Coventry students find pumpkin science experiments smashing
Students worked in teams of two to design and carve pumpkins before the experiments. The cut out pieces were placed back into the pumpkins. During the experiments, which were done outside while wearing aprons and safety glasses with chemistry teacher Danny Savage nearby, the students added calcium carbide and water to the pumpkins. The mixture produced a flammable gas called acetylene, explained Savage, and the students lit the pumpkins on fire. The cutout pieces flew out of the pumpkins with loud explosions, and the pumpkins appeared to be carved.
Savage and junior Caleb Wallace are shown above, from left, adding chemicals to a pumpkin.
“I didn’t think the experiment would react that way,” said sophomore Sarah Flower, shown at right bottom, who carved a Hello Kitty pumpkin.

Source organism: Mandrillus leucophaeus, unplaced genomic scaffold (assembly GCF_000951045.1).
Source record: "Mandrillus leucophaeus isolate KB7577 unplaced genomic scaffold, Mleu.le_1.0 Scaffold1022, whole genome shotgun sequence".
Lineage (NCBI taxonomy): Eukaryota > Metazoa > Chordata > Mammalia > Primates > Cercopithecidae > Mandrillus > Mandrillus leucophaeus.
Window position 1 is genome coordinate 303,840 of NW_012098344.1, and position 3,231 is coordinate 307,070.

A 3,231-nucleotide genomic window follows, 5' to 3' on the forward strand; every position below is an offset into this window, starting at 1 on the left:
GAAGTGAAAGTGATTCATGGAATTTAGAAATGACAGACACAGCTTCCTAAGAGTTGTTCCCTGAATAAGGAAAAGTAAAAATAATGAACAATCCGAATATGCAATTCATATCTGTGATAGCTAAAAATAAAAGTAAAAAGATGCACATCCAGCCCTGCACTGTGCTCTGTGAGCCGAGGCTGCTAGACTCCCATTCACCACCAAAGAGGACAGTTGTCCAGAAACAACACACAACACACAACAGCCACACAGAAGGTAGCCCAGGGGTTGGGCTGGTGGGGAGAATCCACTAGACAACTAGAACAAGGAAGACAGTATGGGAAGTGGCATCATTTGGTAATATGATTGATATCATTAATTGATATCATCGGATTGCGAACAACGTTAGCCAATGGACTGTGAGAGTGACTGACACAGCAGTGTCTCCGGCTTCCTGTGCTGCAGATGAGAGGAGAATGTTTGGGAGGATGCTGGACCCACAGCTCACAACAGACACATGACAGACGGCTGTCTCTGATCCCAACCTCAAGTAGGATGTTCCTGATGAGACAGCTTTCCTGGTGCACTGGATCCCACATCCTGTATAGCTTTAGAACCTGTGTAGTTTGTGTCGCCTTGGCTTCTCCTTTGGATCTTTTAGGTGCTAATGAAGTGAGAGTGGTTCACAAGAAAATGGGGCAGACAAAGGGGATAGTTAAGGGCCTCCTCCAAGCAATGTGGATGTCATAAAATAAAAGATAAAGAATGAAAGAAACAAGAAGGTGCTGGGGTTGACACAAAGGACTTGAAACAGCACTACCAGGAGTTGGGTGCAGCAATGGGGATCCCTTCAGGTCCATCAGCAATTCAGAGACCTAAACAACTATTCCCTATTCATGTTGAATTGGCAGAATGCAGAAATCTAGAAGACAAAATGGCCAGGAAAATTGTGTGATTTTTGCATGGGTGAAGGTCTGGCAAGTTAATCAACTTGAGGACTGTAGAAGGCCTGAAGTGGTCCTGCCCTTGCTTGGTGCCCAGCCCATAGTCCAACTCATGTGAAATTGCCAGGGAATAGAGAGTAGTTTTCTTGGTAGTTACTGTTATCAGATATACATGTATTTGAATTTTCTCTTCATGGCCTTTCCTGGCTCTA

Shown below, from left, juniors Madison Labut and Hannah Hayes prepare for an explosion as Hannah lights the pumpkin with a sparker. Both are members of the softball team, and they carved a softball.
Sophomore Andrew Wilborn lights his pumpkin, shown at right top.
Chemistry students usually have labs each week.
“We get to interact, and it’s just not paper all the time,” said junior Zach Lake.
Savage did the pumpkin experiment last year, and the classes will study chemical reactions in the next unit, he added.
“The periodic table [of elements] is awesome. Chemistry is everywhere,” said Savage. “They will remember this experiment clearly.”
— By Joyce Rainey Long
Photos: Joyce Rainey Long
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